Surge in first home buying
First home buyers are back – in large numbers!
New figures from Australia’s largest mortgage broker, AFG show a surge in first home buying in July as rising rents, decreasing interest rates and good value buying create a compelling environment for young people to purchase.
The interest rate factor plays a huge role in young people’s decision to purchase. According to the Reserve Bank, the home loan rates on offer today are about 50 basis points below their 15-year average. That’s seriously cheap money for young people on tight budgets.
And then there’s rising rents, with RP Data’s latest numbers showing a 3.3% increase in weekly rents across the capital cities over the first seven months of the year alone. When rents keep getting higher, people start getting their calculators out to compare the cost of renting vs. buying.
A surge in first home buying is an important indicator for the broader market too, and here’s why. First home buyers are arguably the most cash-strapped budget buyers in the market. They’ve often spent years saving a deposit and have no assets to leverage from. As a result, we don’t see a huge number of them unless market conditions are very favourable. When first home buyers start buying in droves, it tends to impact the other sectors of the market with a cascading effect.
Check out these stats. AFG (Australia’s largest mortgage broker) reports that first home buyer activity on a national level increased by 1.7% from 15.6% to 17.3% in July. Now 1.7% might not sound like much, but it shakes out to be an additional 172 first home purchases in just four weeks – and this is only AFG customers. At 17.3%, this is the highest level of first time buying in two years.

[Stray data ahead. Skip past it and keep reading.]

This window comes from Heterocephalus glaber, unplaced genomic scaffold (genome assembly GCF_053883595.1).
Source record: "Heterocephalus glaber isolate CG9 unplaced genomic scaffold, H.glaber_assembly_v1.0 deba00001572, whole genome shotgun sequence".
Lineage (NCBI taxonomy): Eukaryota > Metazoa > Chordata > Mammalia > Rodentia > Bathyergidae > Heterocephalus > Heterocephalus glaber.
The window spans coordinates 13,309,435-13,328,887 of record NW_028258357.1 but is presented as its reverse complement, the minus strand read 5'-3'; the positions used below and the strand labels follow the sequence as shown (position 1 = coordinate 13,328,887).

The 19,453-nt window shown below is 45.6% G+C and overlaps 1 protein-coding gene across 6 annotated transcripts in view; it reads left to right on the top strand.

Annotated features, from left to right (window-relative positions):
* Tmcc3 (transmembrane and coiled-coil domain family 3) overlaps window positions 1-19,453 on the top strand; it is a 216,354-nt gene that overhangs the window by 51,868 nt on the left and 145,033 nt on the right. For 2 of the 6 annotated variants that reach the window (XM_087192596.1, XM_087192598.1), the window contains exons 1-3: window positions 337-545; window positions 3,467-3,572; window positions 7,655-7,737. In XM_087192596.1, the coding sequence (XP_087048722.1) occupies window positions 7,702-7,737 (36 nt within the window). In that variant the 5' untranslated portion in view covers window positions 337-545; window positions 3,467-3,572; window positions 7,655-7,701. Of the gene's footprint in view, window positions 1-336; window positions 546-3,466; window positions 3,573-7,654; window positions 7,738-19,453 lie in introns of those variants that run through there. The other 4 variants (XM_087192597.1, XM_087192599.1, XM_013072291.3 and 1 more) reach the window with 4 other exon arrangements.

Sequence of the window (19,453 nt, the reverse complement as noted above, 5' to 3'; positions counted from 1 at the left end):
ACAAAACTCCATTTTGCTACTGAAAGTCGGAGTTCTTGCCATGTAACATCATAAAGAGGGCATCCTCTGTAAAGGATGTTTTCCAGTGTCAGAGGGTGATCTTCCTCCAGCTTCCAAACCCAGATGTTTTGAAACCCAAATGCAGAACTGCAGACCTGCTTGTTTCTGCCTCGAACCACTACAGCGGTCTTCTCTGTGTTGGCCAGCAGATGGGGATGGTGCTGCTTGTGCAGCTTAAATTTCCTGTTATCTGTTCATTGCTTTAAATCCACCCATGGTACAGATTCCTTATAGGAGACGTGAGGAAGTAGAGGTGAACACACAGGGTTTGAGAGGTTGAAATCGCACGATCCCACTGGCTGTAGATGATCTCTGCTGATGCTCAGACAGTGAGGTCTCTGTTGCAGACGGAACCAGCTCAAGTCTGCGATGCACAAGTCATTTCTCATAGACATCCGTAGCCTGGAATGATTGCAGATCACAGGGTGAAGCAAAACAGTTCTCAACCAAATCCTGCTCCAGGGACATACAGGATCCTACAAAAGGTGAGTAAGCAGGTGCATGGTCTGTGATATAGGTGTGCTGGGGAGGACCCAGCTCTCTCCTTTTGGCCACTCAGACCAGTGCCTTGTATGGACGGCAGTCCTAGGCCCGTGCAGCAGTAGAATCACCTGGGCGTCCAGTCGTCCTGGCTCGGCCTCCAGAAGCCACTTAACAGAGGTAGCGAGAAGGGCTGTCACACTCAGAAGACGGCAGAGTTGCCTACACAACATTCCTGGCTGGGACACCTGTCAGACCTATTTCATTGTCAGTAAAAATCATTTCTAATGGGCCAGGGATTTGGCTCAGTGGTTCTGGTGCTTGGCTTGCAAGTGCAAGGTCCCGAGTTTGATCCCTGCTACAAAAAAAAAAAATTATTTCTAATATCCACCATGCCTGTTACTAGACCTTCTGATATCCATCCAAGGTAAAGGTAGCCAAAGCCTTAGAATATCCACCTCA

In New South Wales, the July surge is even more significant at 3.5%, up from 10.9% to 14.4% in just one month. In addition to national factors such as rising rents, good value buying opportunities and lower home loan rates, I think NSW buyers are also being driven by the October 1 deadline for the First Home Owner Grant.
In NSW, the $7,000 benefit is available to first home buyers of established properties under $835,000. Earlier in the year, the State Government announced it was abolishing the grant in favour of enhanced incentives for first home buyers of newly-built or off-the-plan properties. No doubt, the loss of this critical incentive that has been available for more than a decade has got many young buyers in NSW into gear.
The state with the highest proportion of first home buyers in its market is Western Australia.
At 22.7%, this is about as high as it gets. First home buyer activity in WA has been strong all year but this is the highest level we’ve seen for a long time. In June 2011, it was as low as 13.3%. I’d say rising rents are probably the No 1 factor, in addition to lower interest rates, prompting young WA buyers to act. RP Data reports that Perth rents have risen by an incredible 13.7% since January, which is remarkable stuff and two-and-a-half times the increase in Darwin, where the second biggest rise in rents has occurred at 5.4%.
Here’s a brief snapshot of first home buying nationally and in the big states from AFG.
National – 17.3% in July, up from 15.6% in June
NSW – 14.4% in July, up from 10.9% in June
VIC – 21.7% in July, up from 19.5% in June
WA – 22.7% in July, up from 22.2% in June
QLD – 13.8% in July, up from 13.5% in June
Published: Tuesday, August 14, 2012blog comments powered by Disqus